President Barack Obama receives an update from officials via video teleconference on the ongoing response to Hurricane Sandy, in the Situation Room of the White House, Oct. 30, 2012. Pictured, from left, are: John Brennan, Assistant to the President for Homeland Security and Counterterrorism; Tony Blinken, National Security Advisor to the Vice President; David Agnew, Director for Intergovernmental Affairs; Alyssa Mastromonaco, Deputy Chief of Staff for Operations; and Chief of Staff Jack Lew. (Official White House Photo by Pete Souza)
Steve Benen: After three consecutive weeks of discouraging news, today’s report from the Department of Labor on initial unemployment claims pointed to a sharp improvement in the data.
Indeed, the new numbers not only reverse the discouraging trend, they’re back to the level we saw in mid-March, which is near a four-year low.
…. It’s worth emphasizing that week-to-week results can vary widely, and it’s best not to read too much significance into any one report. Still, it’s generally heartening when the numbers are at least pointing in the right direction.
E.J. Dionne: We expect some hypocrisy in politics, but it was still jaw-dropping to behold Republicans accusing President Obama of politicizing the anniversary of the killing of Osama bin Laden. Wasn’t it just eight years ago that the GOP organized an entire presidential campaign — including the choreography of its 2004 national convention — around the attacks of Sept. 11, 2001, and George W. Bush’s response to them?
Obama’s opponents don’t just think we have short attention spans. They imagine we have no memories whatsoever…
…. On foreign policy, Obama has kept his 2008 promise to turn history’s page. The nation is in no mood to turn it back.
MSNBC: GM posted a profit of $1 billion in the first quarter, beating Wall Street expectations on strong demand in its key North American market.
GM also said the U.S. economy was improving and it expected its core North American results in the second and third quarters to largely match the first quarter due to scheduled downtime at its large truck plants.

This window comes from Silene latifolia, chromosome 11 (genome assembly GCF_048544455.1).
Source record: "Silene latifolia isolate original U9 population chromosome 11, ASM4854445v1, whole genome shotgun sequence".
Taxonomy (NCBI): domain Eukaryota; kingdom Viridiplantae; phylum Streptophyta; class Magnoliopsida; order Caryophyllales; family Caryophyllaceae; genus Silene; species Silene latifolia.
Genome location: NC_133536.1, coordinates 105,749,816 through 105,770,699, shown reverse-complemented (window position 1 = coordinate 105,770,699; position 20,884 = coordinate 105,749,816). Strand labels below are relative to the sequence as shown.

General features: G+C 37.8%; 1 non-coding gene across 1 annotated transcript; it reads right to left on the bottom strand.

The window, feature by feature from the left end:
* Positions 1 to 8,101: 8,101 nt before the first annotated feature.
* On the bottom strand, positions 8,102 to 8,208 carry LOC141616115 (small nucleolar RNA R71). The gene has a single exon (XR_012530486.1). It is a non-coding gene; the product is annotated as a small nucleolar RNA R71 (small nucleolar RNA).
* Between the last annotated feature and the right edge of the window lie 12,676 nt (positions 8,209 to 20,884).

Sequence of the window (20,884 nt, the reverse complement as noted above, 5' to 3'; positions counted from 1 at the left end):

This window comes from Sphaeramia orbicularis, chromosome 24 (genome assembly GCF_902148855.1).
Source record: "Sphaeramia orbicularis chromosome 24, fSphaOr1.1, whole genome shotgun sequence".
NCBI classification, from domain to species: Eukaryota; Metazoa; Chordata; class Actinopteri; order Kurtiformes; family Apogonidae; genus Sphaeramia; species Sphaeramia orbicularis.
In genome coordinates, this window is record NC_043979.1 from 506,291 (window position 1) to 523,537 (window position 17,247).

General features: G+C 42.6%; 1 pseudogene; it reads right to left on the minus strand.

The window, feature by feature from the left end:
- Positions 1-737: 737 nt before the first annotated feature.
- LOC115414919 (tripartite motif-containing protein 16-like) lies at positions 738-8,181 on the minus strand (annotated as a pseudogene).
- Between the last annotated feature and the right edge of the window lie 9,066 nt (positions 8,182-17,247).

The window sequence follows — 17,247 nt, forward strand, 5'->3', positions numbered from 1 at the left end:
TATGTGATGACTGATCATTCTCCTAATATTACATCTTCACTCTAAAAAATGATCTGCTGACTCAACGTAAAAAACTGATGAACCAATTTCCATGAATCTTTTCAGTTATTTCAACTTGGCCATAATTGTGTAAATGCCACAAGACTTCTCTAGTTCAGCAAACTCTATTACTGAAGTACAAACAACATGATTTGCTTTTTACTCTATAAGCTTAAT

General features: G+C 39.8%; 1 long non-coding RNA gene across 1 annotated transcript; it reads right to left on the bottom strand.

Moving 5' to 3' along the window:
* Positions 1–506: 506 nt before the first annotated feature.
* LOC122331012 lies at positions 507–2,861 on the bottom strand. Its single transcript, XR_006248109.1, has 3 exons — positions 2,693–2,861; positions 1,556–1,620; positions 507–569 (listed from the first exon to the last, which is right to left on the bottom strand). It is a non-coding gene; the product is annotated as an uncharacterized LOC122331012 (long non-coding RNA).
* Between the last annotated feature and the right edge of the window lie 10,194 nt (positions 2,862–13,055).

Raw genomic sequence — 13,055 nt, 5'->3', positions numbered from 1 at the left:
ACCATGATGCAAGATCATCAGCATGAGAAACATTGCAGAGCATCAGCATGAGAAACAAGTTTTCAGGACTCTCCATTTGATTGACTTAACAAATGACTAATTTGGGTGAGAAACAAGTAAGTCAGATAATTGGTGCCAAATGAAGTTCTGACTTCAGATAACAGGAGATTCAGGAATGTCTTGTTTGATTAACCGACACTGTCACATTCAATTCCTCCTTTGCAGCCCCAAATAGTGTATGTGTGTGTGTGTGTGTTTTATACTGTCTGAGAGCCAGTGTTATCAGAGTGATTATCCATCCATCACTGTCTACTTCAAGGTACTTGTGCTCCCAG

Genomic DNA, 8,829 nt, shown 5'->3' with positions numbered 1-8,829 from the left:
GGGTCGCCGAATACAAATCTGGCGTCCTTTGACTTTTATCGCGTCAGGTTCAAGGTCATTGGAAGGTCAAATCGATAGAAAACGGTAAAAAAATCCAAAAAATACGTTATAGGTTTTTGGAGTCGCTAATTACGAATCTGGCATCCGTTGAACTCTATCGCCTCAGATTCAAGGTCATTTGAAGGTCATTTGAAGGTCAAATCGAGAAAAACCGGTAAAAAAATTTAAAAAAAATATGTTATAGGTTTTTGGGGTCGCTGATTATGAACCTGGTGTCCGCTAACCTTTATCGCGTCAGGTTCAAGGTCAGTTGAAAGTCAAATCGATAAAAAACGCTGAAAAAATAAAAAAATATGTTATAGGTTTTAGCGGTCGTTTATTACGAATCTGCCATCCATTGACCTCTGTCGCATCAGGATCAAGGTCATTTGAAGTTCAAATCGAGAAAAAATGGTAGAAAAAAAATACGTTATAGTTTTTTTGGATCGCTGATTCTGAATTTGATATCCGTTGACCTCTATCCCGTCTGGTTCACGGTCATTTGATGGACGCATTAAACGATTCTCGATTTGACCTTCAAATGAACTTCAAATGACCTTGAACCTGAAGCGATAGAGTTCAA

President Barack Obama receives an update on Hurricane Irene in the Situation Room of the White House, August 27, 2011.
Clockwise from left, Transportation Secretary Ray LaHood; Richard Reed, Special Assistant to the President for Homeland Security; Nick Shapiro, senior policy advisor to John Brennan; John Brennan, Assistant to the President for Homeland Security; and Chief of Staff BIll Daley. Onscreen are FEMA Administrator Craig Fugate and Homeland Security Secretary Janet Napolitano. Joing by phone are Vice President Joe Biden, Treasury Secretary Tim Geithner and Energy Secretary Steven Chu. (Official White House Photo by Pete Souza)
The President convened a video teleconference at 10:30AM this morning in the White House Situation Room so that he could receive an update on the impact of Hurricane Irene.
Vice President Biden, Chief of Staff Daley, DHS Secretary Napolitano, Treasury Secretary Geithner, Transportation Secretary LaHood, Energy Secretary Chu, FEMA Administrator Fugate, Homeland Security Advisor Brennan and other senior White House officials participated in the call.
The President was updated on the response and recovery efforts that are currently underway in coordination with state and local officials as well as the status of critical energy and transportation infrastructure in areas that have been impacted as well as areas that continue to be impacted by this storm.
He was updated on FEMA’s support to state and local partners as important damage assessments begin in areas where the storm has passed.
The President asked Secretary Napolitano and Administrator Fugate to continue to be in touch with Governors and local leadership up and down the East Coast. The President directed that all federal efforts on response and recovery operations underway continue, and he will reconvene the team this evening.
Federal Emergency Management Agency Administrator Craig Fugate said Sunday that federal, state and local governments are working together better in the aftermath of Hurricane Katrina.
“We’ve learned to really work as one team, not as separate levels of government, and to put everything together early before the storm hits,” Fugate said on ABC’s “This Week.”
“I think the big [lesson] — and this is one Congress recognized and passed the Post-Katrina Emergency Management Reform Act – was that we shouldn’t have to wait until a state is overwhelmed to begin getting ready, that we should be able to go in before the governor’s made a request, have supplies ready, have our teams in the state and work as one team, not waiting for damages to occur and that formal request to come,” Fugate said.